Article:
Culture and Development

12 October 2018, International

In 2015 the United Nations (UN) approved the 2030 Agenda for Sustainable Development, which guides the spending of governments and international agencies – such as the World Bank – on development initiatives over a 15-year period.  Culture had been notably absent in the previous eight Millennium Development Goals (MDGs) which operated from 2000 to 2015, and there was widespread international concern that culture was not recognised as a means to achieve sustainable development, as an issue relevant to the evaluation of development programmes, or as Goal in its own right.

In 2013, to prepare for the drafting of its post-2015 development agenda, the UN initiated a series of talks to review the role of culture in the context of development, the outcomes of which would have a significant impact on public spending on culture. In response to these preparations, the United Nations Educational, Scientific and Cultural Oganization (UNESCO) called on agencies to advocate for the role of culture in sustainable development, and invited IFACCA to attend a major International Congress - Culture: Key to Sustainable Development - held in Hangzhou (China) in May 2013. The Congress provided a global forum for major international stakeholders and the wider global community to discuss the role of culture in sustainable development in view of the post-2015 development framework. The conference was attended by approximately 400 people, including IFACCA’s Executive Director, Sarah Gardner, two members of the IFACCA Board (Bilel Aboudi and Elise Huffer) and then Regional Coordinator for Africa, Mike Van Graan. As a result of the Congress, the final UNESCO declaration included the recommendation that a specific Goal focused on culture be included as part of the post-2015 UN development agenda; one that would be based on heritage, diversity, creativity and the transmission of knowledge, and include clear targets and indicators relating culture to all dimensions of sustainable development.

In the following months, we worked closely with Agenda 21 for Culture, the International Federation of Coalitions for Cultural Diversity, and Culture Action Europe to develop a document that outlined suggestions for a goal specifically focused on culture. The publication - Culture as a Goal in the Post-2015 Development Agenda (September 2013) - outlined justifications for the inclusion Culture as a goal, put forward targets and indicators, and was submitted to key UN bodies. The suggested wording of the goal was: Ensure cultural sustainability for the wellbeing of all.

In April 2014 the UN's Open Working Group on Sustainable Development Goals (SDGs) released a draft of the goals that were to be priority areas from 2016-2030. Once again, Culture was notably lacking, with only a few references made to its role in development. We believed this omission would make it extremely difficult for countries to elaborate policies and provide funds for arts and culture projects, and  sought to ensure that cogent and convincing arguments were heard at the highest levels of the UN to demonstrate why culture should be included in future development goals. We compiled online resources and we encouraged our members to familiarise themselves with the issues; to communicate their concerns to their relevant government agencies, Ministers for Foreign Affairs and UN delegates; to contribute to UN Development Programme national consultations; to circulate information to their networks and civil society organisations; and to advise us of any news relating to the issues so that we could share information.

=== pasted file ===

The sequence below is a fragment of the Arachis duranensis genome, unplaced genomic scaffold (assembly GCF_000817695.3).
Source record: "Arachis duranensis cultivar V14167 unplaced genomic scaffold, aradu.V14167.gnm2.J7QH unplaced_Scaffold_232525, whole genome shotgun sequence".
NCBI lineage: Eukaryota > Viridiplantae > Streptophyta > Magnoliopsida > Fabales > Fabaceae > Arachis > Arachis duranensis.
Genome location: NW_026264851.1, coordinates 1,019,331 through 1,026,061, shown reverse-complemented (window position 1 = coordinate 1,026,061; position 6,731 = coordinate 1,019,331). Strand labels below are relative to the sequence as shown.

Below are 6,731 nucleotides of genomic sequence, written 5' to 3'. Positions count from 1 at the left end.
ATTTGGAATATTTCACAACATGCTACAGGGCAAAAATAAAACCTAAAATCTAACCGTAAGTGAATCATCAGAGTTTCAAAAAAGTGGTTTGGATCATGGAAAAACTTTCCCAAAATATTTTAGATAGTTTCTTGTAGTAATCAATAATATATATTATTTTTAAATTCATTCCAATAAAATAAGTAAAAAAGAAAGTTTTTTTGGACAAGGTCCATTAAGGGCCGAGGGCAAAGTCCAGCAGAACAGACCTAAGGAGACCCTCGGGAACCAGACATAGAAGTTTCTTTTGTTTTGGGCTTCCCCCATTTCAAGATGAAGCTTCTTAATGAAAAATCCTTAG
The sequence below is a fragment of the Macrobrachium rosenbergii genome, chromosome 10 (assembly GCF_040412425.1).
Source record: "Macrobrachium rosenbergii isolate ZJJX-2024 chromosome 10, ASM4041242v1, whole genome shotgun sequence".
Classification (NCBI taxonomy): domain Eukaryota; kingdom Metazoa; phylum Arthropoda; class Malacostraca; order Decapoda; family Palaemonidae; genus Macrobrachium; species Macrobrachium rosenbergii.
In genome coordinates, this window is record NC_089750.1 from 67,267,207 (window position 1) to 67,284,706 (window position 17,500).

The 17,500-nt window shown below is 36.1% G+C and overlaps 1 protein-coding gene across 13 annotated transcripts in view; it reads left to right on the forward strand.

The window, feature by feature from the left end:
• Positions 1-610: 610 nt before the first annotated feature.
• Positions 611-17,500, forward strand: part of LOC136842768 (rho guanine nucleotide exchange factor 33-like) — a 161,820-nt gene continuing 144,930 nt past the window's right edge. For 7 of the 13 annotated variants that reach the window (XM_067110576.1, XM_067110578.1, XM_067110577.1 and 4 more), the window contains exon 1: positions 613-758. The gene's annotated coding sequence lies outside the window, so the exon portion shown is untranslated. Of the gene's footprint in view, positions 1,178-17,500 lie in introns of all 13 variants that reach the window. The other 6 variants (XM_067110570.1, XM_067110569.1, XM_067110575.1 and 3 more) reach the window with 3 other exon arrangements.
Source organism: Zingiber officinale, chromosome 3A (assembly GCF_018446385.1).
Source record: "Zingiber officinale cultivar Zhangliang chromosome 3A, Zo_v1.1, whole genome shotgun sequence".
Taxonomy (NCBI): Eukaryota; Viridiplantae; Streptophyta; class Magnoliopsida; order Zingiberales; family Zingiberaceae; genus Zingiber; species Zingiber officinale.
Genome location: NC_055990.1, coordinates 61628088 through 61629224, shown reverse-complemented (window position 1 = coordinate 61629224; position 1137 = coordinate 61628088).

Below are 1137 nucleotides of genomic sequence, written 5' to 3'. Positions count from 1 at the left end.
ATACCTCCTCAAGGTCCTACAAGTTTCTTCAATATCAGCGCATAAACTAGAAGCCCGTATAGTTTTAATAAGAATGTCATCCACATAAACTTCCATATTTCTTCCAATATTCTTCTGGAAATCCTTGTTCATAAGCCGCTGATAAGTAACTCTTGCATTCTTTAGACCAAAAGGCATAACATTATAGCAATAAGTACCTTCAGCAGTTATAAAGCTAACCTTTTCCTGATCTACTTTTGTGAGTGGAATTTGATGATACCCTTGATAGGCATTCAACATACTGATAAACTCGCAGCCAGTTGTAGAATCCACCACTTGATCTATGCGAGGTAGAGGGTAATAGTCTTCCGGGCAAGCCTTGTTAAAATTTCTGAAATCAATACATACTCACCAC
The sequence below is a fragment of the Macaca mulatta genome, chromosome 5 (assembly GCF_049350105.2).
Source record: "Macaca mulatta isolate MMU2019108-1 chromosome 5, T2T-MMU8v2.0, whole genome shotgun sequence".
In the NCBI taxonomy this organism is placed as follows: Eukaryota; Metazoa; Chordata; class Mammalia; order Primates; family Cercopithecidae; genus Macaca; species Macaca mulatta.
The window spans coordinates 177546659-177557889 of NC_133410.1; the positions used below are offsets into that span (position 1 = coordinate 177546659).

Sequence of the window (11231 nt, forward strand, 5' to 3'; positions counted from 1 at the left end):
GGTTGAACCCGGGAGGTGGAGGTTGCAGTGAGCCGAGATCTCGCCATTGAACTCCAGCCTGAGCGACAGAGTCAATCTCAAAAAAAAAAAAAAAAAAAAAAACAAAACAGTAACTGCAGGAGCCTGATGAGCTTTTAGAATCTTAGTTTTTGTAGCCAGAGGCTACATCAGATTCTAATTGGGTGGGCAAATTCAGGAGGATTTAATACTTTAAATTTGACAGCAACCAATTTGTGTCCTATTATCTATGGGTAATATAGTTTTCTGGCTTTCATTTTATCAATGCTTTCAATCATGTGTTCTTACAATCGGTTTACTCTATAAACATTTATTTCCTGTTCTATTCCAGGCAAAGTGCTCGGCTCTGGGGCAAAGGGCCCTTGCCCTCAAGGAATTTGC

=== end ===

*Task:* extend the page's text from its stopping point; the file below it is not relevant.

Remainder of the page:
In May 2014 we partnered with key international networks to launch a Declaration on the Inclusion of Culture in the Sustainable Development Goals. This document launched the campaign The future we want includes culture, which called on the international community for support and called on governments and policy makers responsible for the post-2015 development agenda to ensure that targets and indicators on culture be included. The campaign was a joint advocacy project between IFACCA, Agenda 21 for Culture, the International Federation of Coalitions for Cultural Diversity, Culture Action Europe, Arterial Network, International Council on Monuments and Sites, and the International Music Council. The campaign was conducted in several languages and gathered wide support, garnering over 2,000 signatures from organisations and individuals in over 120 countries; it set a new global agenda for culture by gathering and presenting the voices of peoples and civil society on the importance of culture in a unified way. 

Ultimately the campaign enabled a global community to discuss its vision for sustainable development, and offered tangible results. In September 2015 UN Member States formally adopted the 2030 Agenda for Sustainable Development, which calls on countries to work towards 17 SDGs and 169 targets over the coming 15 years. The new Agenda marked a substantial step forward for sustainable development in a number of fields, particularly for culture, which for the first time is referred to within the framework of SDGs related to education, sustainable cities, food security, the environment, economic growth, sustainable production and consumption patterns, and peaceful and inclusive societies. Following the adoption of the Agenda, IFACCA partnered with fellow campaign leaders across the globe to issue a formal communique that outlined the achievements of the new Agenda, highlighted continuing issues of concern and proposed steps for the future. This communique is available here in English, en francais, and en español.